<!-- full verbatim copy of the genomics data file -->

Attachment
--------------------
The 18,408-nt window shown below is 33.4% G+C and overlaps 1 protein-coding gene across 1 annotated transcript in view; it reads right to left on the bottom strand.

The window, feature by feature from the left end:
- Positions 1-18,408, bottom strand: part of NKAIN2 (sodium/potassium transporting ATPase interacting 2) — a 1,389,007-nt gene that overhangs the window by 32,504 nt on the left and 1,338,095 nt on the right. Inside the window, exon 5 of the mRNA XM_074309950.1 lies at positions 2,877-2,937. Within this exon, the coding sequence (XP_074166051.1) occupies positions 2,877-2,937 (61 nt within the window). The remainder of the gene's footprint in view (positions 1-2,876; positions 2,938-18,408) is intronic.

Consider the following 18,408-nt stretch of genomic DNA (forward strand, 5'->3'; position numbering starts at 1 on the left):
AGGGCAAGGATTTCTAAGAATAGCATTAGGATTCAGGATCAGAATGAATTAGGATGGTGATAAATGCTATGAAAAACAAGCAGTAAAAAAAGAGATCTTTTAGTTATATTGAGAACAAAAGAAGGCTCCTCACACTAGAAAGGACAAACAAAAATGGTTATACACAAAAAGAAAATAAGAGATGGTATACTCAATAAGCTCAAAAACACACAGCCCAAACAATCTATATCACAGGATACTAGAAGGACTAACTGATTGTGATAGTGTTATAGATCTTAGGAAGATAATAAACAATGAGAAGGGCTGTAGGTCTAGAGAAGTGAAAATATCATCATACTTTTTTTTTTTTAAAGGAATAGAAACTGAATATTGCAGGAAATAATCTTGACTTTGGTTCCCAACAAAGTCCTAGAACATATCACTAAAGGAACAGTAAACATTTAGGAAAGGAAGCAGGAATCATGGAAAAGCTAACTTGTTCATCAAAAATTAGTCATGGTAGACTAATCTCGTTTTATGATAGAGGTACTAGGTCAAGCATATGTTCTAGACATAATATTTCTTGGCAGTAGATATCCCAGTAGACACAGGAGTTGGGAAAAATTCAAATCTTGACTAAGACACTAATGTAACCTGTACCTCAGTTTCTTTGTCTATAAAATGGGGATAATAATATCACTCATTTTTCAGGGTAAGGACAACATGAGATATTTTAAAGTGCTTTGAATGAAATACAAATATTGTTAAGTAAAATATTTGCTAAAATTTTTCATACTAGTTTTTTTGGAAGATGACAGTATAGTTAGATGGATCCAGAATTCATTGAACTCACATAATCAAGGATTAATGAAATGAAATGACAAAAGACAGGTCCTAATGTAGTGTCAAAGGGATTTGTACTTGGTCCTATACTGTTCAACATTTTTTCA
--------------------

The 18,408-nt window shown below is 33.4% G+C and overlaps 1 protein-coding gene across 1 annotated transcript in view; it reads right to left on the bottom strand.

The window, feature by feature from the left end:
- Positions 1-18,408, bottom strand: part of NKAIN2 (sodium/potassium transporting ATPase interacting 2) — a 1,389,007-nt gene that overhangs the window by 32,504 nt on the left and 1,338,095 nt on the right. Inside the window, exon 5 of the mRNA XM_074309950.1 lies at positions 2,877-2,937. Within this exon, the coding sequence (XP_074166051.1) occupies positions 2,877-2,937 (61 nt within the window). The remainder of the gene's footprint in view (positions 1-2,876; positions 2,938-18,408) is intronic.

Consider the following 18,408-nt stretch of genomic DNA (forward strand, 5'->3'; position numbering starts at 1 on the left):
AGGGCAAGGATTTCTAAGAATAGCATTAGGATTCAGGATCAGAATGAATTAGGATGGTGATAAATGCTATGAAAAACAAGCAGTAAAAAAAGAGATCTTTTAGTTATATTGAGAACAAAAGAAGGCTCCTCACACTAGAAAGGACAAACAAAAATGGTTATACACAAAAAGAAAATAAGAGATGGTATACTCAATAAGCTCAAAAACACACAGCCCAAACAATCTATATCACAGGATACTAGAAGGACTAACTGATTGTGATAGTGTTATAGATCTTAGGAAGATAATAAACAATGAGAAGGGCTGTAGGTCTAGAGAAGTGAAAATATCATCATACTTTTTTTTTTTTAAAGGAATAGAAACTGAATATTGCAGGAAATAATCTTGACTTTGGTTCCCAACAAAGTCCTAGAACATATCACTAAAGGAACAGTAAACATTTAGGAAAGGAAGCAGGAATCATGGAAAAGCTAACTTGTTCATCAAAAATTAGTCATGGTAGACTAATCTCGTTTTATGATAGAGGTACTAGGTCAAGCATATGTTCTAGACATAATATTTCTTGGCAGTAGATATCCCAGTAGACACAGGAGTTGGGAAAAATTCAAATCTTGACTAAGACACTAATGTAACCTGTACCTCAGTTTCTTTGTCTATAAAATGGGGATAATAATATCACTCATTTTTCAGGGTAAGGACAACATGAGATATTTTAAAGTGCTTTGAATGAAATACAAATATTGTTAAGTAAAATATTTGCTAAAATTTTTCATACTAGTTTTTTTGGAAGATGACAGTATAGTTAGATGGATCCAGAATTCATTGAACTCACATAATCAAGGATTAATGAAATGAAATGACAAAAGACAGGTCCTAATGTAGTGTCAAAGGGATTTGTACTTGGTCCTATACTGTTCAACATTTTTTCA